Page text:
Grand Salvo’s 6th album, Slay Me In My Sleep is music to get lost in.
Over 16 elaborately titled songs and three acts, Paddy Mann tells the story of an old woman who falls in love with a wayward boy through an old photograph. While this could have easily veered into self-indulgence territory, the end result is haunting and delicate.
Like most concept albums, there is a cohesive sound through all of the tracks and they blend into one another. A medieval style flute wafts through album opener ‘The Old Woman and the Boy’ and reappears throughout the record. The songs themselves are solid and while they hold more value as whole, all of them are strong enough to stand out on their own.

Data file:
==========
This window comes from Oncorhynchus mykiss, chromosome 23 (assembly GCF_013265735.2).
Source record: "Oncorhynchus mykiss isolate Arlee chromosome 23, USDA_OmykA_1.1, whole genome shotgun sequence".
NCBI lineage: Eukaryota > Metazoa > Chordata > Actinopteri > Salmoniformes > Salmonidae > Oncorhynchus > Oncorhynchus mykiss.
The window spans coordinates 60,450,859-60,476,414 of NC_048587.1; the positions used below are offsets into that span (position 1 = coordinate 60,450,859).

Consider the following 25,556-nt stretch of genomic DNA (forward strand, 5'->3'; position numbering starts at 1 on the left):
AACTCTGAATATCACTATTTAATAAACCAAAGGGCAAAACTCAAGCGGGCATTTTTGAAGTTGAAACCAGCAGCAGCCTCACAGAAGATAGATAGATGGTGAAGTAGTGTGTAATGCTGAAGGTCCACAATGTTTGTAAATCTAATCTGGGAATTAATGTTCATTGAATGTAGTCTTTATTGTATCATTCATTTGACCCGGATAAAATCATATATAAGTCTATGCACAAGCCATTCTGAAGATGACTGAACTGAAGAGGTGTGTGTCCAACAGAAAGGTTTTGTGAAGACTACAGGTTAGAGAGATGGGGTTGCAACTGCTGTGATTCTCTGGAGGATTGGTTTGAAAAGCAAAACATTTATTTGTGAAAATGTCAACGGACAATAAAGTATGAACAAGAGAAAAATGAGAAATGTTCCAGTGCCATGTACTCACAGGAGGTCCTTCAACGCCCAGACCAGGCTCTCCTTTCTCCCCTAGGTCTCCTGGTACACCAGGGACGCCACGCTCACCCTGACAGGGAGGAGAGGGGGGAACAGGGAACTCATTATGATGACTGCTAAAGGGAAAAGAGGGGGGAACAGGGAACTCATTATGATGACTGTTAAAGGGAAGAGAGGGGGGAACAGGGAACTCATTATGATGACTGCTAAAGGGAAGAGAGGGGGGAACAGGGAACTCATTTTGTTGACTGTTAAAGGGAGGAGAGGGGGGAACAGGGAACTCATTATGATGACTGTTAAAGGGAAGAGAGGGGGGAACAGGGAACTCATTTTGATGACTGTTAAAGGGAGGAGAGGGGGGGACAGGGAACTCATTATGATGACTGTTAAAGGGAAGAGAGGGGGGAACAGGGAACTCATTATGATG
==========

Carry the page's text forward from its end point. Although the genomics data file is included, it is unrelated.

Lyrically Mann’s words are neither too obtuse nor too literary. Instead they paint detailed images of world the characters inhibit, from the old lady’s kitchen to the day the boy broke into her house.
‘Two Cups Sit On The Table…‘ is strikingly cheery against the uneasy lullaby of the previous track but as with all of the songs on the album there is a hint of sadness and longing. ‘He Raises Her Gently into the Chair…’ is perhaps the most vibrant song on the album with harmonies and crashing piano chords. ‘The Boy’s Story of the Faithful Family Dog’ is a total tearjerker with sparse instrumentation and a story of human-pet love.
Creating a beautiful folk album is a feat in itself but coupled with the intricate story-telling and cohesive theme, it’s nothing short of amazing.